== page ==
The ideals behind “Day to Day” bleed through in “It’s Worth It (For Leo)” - again about how just getting through some days is difficult, but even just one perfect little moment amongst the all the chaos can make life worth living. “You pass through the day in your own kind of way, and you hope at the end of your time you can say it was worth it,” Andrew sings in the opening verse. “It’ll be worth it,” he repeats throughout the song.
Soft, slow and poignant, “You’re Still Here” grabs you by the heartstrings and starts pulling hard, while simultaneously lifting your spirits. The song’s title repeats in the chorus - a reminder that “Every moment you had, both the good and the bad, are just a part of your story, my dear,” Catherine sings.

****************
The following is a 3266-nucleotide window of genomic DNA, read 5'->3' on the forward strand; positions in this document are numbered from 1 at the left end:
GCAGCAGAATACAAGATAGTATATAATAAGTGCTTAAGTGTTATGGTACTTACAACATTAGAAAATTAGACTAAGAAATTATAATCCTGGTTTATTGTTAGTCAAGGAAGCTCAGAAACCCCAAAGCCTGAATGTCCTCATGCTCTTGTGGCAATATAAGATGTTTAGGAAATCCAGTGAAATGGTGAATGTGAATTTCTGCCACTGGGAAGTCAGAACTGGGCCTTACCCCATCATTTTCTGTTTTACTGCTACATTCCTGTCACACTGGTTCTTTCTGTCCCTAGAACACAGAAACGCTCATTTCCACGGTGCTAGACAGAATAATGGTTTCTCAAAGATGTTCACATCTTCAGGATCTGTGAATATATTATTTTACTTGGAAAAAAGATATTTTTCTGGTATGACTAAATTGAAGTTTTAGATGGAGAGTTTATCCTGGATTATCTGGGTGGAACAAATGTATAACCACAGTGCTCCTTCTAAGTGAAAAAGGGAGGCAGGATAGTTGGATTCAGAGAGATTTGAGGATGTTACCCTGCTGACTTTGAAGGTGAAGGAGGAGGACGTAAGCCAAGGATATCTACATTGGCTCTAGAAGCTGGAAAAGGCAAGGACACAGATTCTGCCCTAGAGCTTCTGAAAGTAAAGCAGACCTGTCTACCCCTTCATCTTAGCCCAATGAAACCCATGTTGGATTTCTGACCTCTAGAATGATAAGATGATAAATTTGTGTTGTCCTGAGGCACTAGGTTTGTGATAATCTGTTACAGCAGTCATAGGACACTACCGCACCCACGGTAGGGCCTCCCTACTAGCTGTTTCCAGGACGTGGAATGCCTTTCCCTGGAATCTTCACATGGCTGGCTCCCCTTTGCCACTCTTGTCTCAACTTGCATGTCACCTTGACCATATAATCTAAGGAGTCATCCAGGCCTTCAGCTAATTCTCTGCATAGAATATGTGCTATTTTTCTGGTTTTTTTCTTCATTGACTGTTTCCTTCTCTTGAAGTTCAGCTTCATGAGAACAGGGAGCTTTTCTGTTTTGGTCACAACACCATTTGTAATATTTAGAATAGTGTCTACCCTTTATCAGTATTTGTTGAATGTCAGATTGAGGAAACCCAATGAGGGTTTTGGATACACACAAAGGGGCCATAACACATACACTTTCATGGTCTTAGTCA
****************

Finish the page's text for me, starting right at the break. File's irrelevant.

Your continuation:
The next track, “85,” features light guitar, light plinky piano and swelling synths. The choruses feature echoing vocal harmonies, which fade beautifully from left to right in headphones.
In “A Thousand Tiny Ways,” the pair trade off singing lyrics on each verse, creating a beautiful back-and-forth banter that tell a deeper story when they reach the chorus and harmonize. “A heart’s a Milky Way in a heavy hand, and when both of ours collided I knew we would withstand, the thousand tiny ways to break a heart,” they sing together.
“Anchor” is up next, the longest track on the record at just over four-and-a-half minutes. While the album version is more instrumentally complex, the music video by Duncan DeYoung offers a soft acoustic performance of this love song. The video was filmed in rural Newfoundland in the house where Fortunate Ones wrote and recorded this album in the summer of 2020.